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Thursday, May 28, 2015

From a music lover: Happy Birthday, Beverly Sills


Her life, her art, her attitude in thoughts
Editing by Carolyn Bennett

We remember American treasure Beverly Sills whose birthday fell on this year’s U.S.-celebrated Memorial Day. Her life spanned May 25, 1929 – July 2, 2007; her peak performing years as a soprano on the stage of opera 1950s -1970s.

Art 
“A primary function of art and thought is to liberate the individual from the tyranny of his culture in the environmental sense and to permit him to stand beyond it in an autonomy of perception and judgment.” ―Beverly Sills

Her professional stage debut came in 1945 “with a Gilbert and Sullivan touring company produced by Jacob J. Shubert, playing twelve cities in the United States and Canada, offering seven different Gilbert and Sullivan operas.” Her performance as Cleopatra in the New York City Opera’s revival of Handel’s opera seria Giulio Cesare in 1966 made her an international opera star.

Born of parents who had immigrated from Odessa, Ukraine (then part of Russia) and Bucharest, Romania, Beverly Sills was multilingual before entering the arena of opera—her signature roles on stage including  title roles “in Donizetti’s Lucia di Lammermoor, in Massenet’s Manon, Marie in Donizetti’s La fille du régiment, the three heroines in Offenbach’s Les contes d’Hoffmann, Rosina in Rossini’s The Barber of Seville, Violetta in Verdi’s La Traviata, and Elisabetta in Roberto Devereux. In an operatic career spanning thirty years, she “recorded eighteen full-length operas”, “nine solo recital albums of arias and songs, and “was soprano soloist on a 1967 recording of Mahler’s Symphony No. 2.”

Roles beyond opera stage performance 
“My voice had a long, nonstop career. It deserves to be put to bed with quiet and dignity, not yanked out every once in a while to see if it can still do what it used to do; it can’t.” ―Beverly Sills
  
Beverly Sills retired from the stage of opera in 1980 and assumed the roles of general manager of the New York City Opera; chair of Lincoln Center (1994) and the Metropolitan Opera (2002), and lent her celebrity to charities “for the prevention and treatment of birth defects.”
 
In television, Beverly Sills starred in eight opera productions televised on PBS and several more on other public TV systems.  In television specials she appeared in “A Look-in at the Met with Danny Kaye” (1975), with Carol Burnett in “Sills and Burnett at the Met (1976), the Emmy-Award winning “Profile in Music” (recorded in England in 1971, showing in the United States in 1975). Some of the televised performances were commercially distributed on videotape and DVD.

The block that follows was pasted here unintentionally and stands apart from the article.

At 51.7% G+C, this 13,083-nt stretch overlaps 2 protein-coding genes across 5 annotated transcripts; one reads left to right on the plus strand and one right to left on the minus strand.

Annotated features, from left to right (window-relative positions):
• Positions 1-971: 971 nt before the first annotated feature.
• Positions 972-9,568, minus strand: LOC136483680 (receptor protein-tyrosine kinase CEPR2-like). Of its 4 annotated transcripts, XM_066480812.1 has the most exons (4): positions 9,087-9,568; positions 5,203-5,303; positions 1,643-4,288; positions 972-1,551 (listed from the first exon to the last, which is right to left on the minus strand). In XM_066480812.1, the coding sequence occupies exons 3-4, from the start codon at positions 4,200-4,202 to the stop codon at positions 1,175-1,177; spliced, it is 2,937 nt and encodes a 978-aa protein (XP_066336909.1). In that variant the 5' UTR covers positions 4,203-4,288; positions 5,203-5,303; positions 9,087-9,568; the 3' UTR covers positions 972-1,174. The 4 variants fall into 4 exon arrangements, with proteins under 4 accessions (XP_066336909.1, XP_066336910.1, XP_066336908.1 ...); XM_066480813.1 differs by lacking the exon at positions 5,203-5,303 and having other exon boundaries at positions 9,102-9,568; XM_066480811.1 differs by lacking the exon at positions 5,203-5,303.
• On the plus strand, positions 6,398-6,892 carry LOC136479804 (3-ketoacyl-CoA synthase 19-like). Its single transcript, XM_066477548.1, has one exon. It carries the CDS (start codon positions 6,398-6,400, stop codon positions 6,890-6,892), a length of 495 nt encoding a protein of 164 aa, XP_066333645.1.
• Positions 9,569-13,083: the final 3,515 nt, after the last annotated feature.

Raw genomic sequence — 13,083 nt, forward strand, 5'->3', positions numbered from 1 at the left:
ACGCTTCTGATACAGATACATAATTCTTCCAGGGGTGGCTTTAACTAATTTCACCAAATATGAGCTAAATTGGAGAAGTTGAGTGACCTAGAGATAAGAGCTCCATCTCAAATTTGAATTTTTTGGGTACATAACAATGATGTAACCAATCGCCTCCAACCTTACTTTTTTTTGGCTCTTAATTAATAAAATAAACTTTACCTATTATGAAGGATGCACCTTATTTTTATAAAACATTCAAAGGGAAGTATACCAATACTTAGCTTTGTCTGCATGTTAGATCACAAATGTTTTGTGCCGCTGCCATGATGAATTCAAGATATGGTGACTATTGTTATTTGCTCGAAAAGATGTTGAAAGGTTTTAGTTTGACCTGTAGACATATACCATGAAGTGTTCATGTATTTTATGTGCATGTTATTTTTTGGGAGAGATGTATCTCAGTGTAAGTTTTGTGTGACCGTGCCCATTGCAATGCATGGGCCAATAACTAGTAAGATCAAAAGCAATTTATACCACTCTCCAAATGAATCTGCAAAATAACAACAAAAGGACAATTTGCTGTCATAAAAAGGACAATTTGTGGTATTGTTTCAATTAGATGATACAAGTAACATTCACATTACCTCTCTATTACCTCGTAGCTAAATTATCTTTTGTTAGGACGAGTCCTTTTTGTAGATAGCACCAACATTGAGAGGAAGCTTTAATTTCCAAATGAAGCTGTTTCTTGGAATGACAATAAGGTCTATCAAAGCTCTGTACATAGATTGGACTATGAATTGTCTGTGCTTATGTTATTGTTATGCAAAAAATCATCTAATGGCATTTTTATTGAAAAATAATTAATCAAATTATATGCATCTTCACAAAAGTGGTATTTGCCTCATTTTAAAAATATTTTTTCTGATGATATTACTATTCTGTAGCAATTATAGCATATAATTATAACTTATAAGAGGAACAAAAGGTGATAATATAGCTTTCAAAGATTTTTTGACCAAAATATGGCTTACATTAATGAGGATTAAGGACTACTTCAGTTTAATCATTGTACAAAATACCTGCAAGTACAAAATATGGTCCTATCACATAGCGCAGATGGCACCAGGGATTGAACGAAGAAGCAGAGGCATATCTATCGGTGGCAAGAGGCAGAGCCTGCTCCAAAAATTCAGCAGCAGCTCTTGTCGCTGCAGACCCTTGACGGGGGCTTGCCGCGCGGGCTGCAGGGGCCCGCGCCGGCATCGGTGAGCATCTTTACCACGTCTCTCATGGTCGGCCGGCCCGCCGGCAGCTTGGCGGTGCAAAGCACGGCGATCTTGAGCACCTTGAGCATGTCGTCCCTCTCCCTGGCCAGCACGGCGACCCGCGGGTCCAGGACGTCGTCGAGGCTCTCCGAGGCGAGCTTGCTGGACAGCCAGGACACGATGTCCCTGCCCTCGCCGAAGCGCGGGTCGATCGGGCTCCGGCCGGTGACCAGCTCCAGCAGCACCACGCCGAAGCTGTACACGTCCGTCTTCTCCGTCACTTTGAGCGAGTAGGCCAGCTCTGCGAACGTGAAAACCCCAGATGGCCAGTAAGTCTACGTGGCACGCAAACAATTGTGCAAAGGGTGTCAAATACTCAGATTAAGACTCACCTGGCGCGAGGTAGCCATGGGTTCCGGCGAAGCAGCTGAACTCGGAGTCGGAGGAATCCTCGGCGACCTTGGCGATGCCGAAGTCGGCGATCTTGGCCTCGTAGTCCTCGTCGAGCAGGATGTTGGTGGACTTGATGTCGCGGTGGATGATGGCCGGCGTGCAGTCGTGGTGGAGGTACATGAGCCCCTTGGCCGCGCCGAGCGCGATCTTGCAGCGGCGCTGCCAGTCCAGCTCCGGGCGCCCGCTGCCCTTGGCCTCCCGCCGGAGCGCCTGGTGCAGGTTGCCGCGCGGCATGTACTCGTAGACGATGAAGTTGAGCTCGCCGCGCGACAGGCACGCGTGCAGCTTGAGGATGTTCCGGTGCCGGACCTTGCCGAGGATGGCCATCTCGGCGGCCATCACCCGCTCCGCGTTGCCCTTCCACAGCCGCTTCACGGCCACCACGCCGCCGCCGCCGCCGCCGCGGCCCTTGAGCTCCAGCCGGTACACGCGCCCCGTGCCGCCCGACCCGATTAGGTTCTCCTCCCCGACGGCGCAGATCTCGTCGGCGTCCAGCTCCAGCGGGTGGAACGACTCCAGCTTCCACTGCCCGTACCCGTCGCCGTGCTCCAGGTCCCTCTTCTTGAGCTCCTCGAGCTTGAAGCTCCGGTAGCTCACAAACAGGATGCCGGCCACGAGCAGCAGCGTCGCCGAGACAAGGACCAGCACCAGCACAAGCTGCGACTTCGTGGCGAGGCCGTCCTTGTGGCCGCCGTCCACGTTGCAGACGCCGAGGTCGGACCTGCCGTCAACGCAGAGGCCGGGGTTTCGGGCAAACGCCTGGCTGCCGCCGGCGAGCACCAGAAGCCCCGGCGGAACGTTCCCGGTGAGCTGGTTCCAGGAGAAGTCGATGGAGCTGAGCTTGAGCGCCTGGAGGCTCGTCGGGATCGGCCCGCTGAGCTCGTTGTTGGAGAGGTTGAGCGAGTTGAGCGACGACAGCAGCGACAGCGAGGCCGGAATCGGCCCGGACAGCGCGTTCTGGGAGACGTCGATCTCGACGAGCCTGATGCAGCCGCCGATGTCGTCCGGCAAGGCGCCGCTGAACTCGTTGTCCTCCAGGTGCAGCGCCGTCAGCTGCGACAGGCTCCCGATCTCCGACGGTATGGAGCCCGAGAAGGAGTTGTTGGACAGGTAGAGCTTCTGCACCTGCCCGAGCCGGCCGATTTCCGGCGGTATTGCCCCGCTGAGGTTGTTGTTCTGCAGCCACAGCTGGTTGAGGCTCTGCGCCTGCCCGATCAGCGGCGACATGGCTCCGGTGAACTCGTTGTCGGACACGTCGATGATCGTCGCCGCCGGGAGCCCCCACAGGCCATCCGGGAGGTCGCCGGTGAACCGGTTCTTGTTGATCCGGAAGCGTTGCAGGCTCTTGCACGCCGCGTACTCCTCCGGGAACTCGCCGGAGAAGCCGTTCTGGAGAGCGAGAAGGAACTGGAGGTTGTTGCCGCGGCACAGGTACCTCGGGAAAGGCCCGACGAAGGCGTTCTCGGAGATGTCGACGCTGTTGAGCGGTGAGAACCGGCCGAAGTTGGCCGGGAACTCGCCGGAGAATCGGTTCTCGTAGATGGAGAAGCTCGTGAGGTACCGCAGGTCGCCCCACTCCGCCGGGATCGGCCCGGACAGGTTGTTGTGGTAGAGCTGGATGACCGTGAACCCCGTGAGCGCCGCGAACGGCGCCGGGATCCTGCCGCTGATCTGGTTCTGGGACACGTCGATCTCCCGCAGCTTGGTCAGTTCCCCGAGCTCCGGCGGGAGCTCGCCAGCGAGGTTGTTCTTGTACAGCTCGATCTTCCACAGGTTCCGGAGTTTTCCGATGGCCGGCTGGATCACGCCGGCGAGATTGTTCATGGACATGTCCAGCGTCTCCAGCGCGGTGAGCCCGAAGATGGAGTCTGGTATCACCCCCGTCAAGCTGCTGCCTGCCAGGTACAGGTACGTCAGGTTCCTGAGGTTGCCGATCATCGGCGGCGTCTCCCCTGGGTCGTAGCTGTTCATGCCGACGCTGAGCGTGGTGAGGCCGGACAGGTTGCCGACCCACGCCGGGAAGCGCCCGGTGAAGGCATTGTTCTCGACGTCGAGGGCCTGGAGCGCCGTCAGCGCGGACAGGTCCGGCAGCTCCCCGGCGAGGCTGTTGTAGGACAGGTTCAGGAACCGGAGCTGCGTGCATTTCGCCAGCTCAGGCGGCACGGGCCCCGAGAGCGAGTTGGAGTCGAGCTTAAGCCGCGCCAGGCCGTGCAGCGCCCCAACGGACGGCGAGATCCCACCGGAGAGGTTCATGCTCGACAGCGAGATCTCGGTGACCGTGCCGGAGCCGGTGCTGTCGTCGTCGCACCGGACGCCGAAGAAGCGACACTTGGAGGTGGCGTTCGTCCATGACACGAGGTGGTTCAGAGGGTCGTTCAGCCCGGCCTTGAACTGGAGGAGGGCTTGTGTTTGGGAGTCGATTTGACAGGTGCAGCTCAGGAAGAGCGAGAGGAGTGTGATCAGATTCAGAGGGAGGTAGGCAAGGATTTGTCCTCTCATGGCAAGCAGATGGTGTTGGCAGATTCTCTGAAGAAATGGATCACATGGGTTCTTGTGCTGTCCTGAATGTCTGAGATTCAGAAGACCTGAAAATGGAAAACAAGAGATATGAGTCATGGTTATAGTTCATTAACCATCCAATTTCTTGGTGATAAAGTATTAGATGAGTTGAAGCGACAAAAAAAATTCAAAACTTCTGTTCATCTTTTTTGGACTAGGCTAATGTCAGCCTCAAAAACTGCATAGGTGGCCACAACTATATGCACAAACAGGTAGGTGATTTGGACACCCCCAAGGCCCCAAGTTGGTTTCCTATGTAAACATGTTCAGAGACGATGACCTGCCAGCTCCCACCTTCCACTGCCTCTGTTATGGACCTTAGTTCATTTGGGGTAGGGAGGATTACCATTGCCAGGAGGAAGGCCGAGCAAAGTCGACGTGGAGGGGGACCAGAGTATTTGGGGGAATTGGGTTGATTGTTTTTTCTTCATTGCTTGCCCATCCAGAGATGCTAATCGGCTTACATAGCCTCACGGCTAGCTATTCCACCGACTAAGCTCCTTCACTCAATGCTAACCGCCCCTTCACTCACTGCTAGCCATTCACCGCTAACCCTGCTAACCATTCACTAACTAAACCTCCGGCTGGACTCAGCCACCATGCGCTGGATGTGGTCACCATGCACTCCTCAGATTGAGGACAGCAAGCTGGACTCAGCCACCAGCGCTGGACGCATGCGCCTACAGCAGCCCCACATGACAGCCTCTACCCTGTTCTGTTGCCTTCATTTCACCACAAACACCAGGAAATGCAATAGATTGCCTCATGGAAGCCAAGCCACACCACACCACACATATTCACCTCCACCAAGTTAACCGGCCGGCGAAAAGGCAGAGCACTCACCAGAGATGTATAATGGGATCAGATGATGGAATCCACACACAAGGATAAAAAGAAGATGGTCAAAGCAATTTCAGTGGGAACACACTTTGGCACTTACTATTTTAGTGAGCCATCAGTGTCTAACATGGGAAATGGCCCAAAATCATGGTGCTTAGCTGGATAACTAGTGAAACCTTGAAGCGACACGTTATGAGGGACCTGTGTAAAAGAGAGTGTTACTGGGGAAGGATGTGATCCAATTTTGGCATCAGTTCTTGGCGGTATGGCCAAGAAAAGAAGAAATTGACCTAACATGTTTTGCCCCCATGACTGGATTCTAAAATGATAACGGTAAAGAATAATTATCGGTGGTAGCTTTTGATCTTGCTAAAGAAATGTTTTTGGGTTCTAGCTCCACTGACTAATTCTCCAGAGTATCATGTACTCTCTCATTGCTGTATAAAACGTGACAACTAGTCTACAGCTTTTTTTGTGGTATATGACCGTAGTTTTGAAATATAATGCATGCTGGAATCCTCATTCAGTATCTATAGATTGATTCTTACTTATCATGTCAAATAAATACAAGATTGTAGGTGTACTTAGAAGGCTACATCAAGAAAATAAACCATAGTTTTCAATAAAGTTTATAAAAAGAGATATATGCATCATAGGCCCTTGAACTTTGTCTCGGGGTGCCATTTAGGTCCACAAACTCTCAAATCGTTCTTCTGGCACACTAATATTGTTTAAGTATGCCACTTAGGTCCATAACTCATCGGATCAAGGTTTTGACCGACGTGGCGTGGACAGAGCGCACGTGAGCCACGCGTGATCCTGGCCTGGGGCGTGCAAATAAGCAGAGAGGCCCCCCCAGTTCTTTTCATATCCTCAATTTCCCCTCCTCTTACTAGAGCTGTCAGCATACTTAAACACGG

Lincoln  Center
Honor honored 
“I had found a kind of serenity, a new maturity... I didn't feel better or stronger than anyone else but it seemed no longer important whether everyone loved me or not--more important now was for me to love them. Feeling that way turns your whole life around; living becomes the act of giving.” ―Beverly Sills

New York City Opera House
inside
Beverly Sills received many awards including Grammy and Emmy nominations. Some of the honors included the Handel Medallion from New York City for artistic achievement (1973); Recording Industry of America Cultural Award (1979); Golden Baton, American Symphony Orchestra League (1980); Kennedy Center Honors (1985); Induction into the Long Island Music Hall of Fame (2007); Pearl S. Buck Women’s Award (1979); 

The Presidential Medal of Freedom (1980); Barnard College Medal of Distinction (1981); Honorary doctorates in music: Temple University (1972), New York University and New England Conservatory of Music(1973), Harvard University (1974), California Institute of the Arts (1975);

Approachably plain speaking 
Sills
Burnett
Walters
far left?
“There are no shortcuts to any place worth going. …  
“You may be disappointed if you fail, but you are doomed if you don't try.” ―Beverly Sills